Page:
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Guest Editorial by Jeff Ritterman - A Tale of Two Cities

An Open Letter Concerning the Chevron Refinery Expansion Project;

A Tale of Two Crises

 

 

By accident of our geography and our history, Richmond finds itself in the middle of two intersecting crises, one environmental and the other economic.  The environmental questions raised by the Chevron expansion project are right at the heart of the global warming crisis, a crisis which threatens humanityís future.  This is compounded by our economic challenges which are the worst since the great depression.   To address this two headed monster, we need a national mobilization as intense as the home front effort during World War II.  That mobilization made Richmond the city it is today. 

 

One of our most pressing tasks as a civilization is to transition from fossil fuel use to renewable energy use.  It would be foolhardy to expect giant oil companies to lead this transition.  Therefore it is the responsibility of civil society to do so.  There has been frighteningly little leadership provided on a national level to guide this necessary transition. 

 

If we are to take climate change seriously, the worldís experts have warned us to phase out coal.  A similar question concerns oil.  How heavy, how full of heavy metals, how sour with sulfur should the crude oil we refine be?  The more contaminants and the heavier the crude, the more likely our air suffers.  Clearly, we donít want Canadian Tar sands, the most polluting of the crude alternatives, to be refined in Richmond.  In fact, our human future may depend on the tar sands not being refined at all.  Chevron has significant investments in tar sands.  This by itself raises serious doubts about whether Chevronís corporate vision is in keeping with the requirements of a sustainable future. 

 

In our present situation, the judge has ruled that neither the level of crude to be processed nor the effects of the county-wide hydrogen pipeline were adequately addressed in the Environmental Impact Report.  Chevron has stated that they have no intention of refining heavy crude, only crude with higher sulfur content.  One hopes that if that is true, Chevron and the plaintiffs can find the common ground needed for a settlement. 

 

The present economic crisis is the end result of a generation of redistributing income and wealth from the bottom and middle up to the very top.  We used to be a middle class country.  No longer.  We are now the most unequal of the developed countries in terms of income distribution.  Part of this maldistribution has included an enormous growth of corporate wealth.  California corporations paid more in income tax during Reaganís time than they do today.  This rising inequality is at the core of most of our social ills.  There is no way forward without reversing it.  The weakened position in which unions find themselves today has been part of this movement toward more inequality.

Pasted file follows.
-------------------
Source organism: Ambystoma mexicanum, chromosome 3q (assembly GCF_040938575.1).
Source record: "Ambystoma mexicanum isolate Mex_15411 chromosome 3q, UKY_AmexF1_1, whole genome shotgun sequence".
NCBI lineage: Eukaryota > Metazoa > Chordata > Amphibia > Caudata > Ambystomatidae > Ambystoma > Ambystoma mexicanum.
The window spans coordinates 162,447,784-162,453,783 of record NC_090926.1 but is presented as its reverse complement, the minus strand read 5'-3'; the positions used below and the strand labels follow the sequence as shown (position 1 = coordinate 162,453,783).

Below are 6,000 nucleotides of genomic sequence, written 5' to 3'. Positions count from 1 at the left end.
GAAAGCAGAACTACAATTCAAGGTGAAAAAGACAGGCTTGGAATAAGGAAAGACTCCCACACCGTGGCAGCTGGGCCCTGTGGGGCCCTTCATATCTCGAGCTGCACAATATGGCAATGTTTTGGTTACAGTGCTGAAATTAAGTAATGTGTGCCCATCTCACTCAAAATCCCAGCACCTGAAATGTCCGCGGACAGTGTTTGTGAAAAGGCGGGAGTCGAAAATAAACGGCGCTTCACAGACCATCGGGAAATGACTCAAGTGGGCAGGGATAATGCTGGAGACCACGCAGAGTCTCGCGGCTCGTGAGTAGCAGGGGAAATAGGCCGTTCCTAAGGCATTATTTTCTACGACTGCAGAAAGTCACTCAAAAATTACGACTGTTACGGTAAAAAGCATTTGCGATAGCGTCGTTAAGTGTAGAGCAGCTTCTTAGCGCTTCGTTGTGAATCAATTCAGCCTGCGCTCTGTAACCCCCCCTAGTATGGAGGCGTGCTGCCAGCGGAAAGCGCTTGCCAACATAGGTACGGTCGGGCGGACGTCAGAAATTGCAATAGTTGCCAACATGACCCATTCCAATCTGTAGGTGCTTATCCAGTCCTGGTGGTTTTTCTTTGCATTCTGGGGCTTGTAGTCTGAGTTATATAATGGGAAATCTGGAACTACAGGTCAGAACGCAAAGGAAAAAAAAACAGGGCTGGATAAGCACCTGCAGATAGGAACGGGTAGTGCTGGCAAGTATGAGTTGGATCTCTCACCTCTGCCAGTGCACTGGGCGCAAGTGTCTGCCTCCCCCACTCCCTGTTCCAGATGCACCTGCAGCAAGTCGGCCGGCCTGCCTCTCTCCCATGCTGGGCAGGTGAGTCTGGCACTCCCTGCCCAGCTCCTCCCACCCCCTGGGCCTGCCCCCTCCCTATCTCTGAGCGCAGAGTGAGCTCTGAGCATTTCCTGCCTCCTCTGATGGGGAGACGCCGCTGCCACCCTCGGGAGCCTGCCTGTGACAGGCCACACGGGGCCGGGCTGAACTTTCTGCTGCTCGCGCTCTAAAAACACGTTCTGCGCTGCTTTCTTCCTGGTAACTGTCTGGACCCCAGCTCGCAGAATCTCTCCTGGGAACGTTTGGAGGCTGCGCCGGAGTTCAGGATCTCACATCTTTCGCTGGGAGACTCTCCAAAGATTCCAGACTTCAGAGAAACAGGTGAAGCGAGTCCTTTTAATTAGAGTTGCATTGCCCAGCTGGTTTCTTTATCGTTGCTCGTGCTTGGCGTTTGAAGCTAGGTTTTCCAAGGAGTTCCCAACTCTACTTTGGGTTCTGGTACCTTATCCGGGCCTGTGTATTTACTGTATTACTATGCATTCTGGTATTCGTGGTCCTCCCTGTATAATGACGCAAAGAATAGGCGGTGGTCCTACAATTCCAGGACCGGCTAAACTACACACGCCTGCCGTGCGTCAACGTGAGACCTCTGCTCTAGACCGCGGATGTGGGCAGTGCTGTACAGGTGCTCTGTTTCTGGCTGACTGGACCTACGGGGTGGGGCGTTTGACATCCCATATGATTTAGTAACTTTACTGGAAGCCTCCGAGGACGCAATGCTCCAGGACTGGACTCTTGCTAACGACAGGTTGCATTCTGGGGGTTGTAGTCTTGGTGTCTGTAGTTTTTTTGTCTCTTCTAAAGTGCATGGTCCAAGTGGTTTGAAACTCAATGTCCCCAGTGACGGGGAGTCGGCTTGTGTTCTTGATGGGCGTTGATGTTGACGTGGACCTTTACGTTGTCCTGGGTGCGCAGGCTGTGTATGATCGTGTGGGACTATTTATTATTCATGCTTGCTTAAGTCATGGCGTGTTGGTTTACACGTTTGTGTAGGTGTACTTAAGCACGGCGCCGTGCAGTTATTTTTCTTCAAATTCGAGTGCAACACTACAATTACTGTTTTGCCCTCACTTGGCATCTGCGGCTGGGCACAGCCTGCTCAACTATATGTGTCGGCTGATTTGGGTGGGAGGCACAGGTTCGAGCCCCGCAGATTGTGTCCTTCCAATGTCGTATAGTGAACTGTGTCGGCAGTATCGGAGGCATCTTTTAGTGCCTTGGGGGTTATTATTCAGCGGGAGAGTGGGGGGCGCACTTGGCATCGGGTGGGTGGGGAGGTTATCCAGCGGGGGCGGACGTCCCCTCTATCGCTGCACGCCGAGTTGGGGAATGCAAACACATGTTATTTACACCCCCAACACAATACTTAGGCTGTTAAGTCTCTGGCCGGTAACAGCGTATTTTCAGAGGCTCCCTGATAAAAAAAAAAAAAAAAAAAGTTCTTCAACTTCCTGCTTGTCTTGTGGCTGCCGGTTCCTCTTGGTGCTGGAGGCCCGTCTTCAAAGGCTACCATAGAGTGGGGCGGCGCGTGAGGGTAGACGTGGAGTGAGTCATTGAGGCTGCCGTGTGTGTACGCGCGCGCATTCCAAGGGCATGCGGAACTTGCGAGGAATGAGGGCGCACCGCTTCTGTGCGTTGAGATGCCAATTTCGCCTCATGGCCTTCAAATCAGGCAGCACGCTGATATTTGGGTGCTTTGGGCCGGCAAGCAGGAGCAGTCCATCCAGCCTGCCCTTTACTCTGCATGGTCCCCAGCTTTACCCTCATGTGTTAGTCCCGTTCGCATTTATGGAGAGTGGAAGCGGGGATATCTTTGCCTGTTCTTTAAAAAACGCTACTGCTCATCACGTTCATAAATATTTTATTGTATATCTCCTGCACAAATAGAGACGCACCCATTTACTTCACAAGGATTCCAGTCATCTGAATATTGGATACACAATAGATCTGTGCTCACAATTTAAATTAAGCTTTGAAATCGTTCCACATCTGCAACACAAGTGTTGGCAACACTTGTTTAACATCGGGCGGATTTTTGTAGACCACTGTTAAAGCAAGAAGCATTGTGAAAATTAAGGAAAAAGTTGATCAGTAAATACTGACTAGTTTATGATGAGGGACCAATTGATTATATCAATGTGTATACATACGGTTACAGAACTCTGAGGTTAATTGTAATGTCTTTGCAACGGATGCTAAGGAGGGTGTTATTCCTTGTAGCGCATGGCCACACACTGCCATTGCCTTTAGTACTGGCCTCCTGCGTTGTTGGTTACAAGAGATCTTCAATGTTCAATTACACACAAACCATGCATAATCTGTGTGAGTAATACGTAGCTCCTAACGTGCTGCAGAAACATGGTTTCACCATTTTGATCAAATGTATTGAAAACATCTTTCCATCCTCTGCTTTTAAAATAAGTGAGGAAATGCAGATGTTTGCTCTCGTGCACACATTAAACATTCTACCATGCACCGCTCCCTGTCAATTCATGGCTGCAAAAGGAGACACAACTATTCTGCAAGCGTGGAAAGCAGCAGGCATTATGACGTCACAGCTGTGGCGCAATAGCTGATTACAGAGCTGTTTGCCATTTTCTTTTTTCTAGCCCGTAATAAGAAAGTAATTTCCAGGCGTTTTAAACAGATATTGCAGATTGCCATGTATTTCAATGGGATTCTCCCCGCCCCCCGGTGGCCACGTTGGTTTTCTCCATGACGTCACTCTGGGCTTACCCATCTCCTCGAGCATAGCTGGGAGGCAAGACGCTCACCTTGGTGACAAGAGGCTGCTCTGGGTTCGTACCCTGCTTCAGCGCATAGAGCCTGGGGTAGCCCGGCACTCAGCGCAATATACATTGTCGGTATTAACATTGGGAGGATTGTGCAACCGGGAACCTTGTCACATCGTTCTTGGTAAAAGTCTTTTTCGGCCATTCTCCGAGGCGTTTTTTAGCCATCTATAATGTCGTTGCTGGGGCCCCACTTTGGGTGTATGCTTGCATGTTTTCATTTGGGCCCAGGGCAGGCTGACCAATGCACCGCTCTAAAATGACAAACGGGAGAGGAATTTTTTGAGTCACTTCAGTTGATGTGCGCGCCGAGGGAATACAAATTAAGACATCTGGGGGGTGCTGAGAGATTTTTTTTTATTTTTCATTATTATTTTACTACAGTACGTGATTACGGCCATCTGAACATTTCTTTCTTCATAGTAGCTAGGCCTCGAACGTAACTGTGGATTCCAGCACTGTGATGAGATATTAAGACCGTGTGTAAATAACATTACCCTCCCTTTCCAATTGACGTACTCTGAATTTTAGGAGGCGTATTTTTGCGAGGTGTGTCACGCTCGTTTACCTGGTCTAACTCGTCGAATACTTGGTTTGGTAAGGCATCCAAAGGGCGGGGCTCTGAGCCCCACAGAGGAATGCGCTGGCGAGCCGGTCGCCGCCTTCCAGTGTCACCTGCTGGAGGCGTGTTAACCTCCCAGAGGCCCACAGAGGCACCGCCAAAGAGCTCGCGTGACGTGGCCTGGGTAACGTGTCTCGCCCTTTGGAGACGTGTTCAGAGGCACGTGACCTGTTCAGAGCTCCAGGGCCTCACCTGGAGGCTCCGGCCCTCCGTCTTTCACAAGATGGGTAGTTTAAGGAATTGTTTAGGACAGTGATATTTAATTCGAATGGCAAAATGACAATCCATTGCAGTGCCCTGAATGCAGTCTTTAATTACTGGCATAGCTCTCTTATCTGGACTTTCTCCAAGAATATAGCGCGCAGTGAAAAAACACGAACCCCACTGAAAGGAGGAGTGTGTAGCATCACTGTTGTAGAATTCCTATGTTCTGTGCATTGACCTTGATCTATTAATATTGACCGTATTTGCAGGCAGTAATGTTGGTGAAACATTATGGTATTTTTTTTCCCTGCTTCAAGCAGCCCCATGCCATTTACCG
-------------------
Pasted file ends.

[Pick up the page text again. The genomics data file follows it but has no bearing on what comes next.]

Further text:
The history of the discussions concerning the refinery expansion began with a possible alliance between community members, the environmental community and the building trades.  Decisions by the national union leadership pre-empted that alliance from going further.  One wonders where we would be now if that was allowed to flourish.

 

The present encouragement of hostility and strife between the workers and the plaintiffs obscures that history.  The understandable anger of the workers who have lost their jobs is being misdirected at community members trying to protect their kids from spending a night in the ER from an asthma attack.  All are victims of a process mishandled.  Laborís decision to join with Chevron and to pressure the plaintiffs, is  regrettable.  One wonders how far we could go if labor and the plaintiffs would band together. 

 

We need a win-win-win situation.  We are in a terrible recession with serious job loss.  Chevron is the largest corporation in California.  Corporations have been making record profits and paying extremely low taxes.  California is the only oil producing state without an oil extraction tax.

 

Itís time for Chevron to find common ground with the plaintiffs and not foster divisions between workers and the community.  It hurts us all in the long run.  What if the state of Richmond became a higher corporate priority?  There is no better way for Chevron to improve its image than to invest in Richmondís future.

 

We can only solve the environmental and economic crises by joining community members and workers together in a common understanding and a common struggle to make America once again a middle class country where a workerís salary can provide a decent living for a family.  This will not happen without a significant change in corporate behavior.  We can begin that process right now, here in Richmond.  It is our only hope.  It is the worldís only hope.

 

Jeff Ritterman

Richmond City Council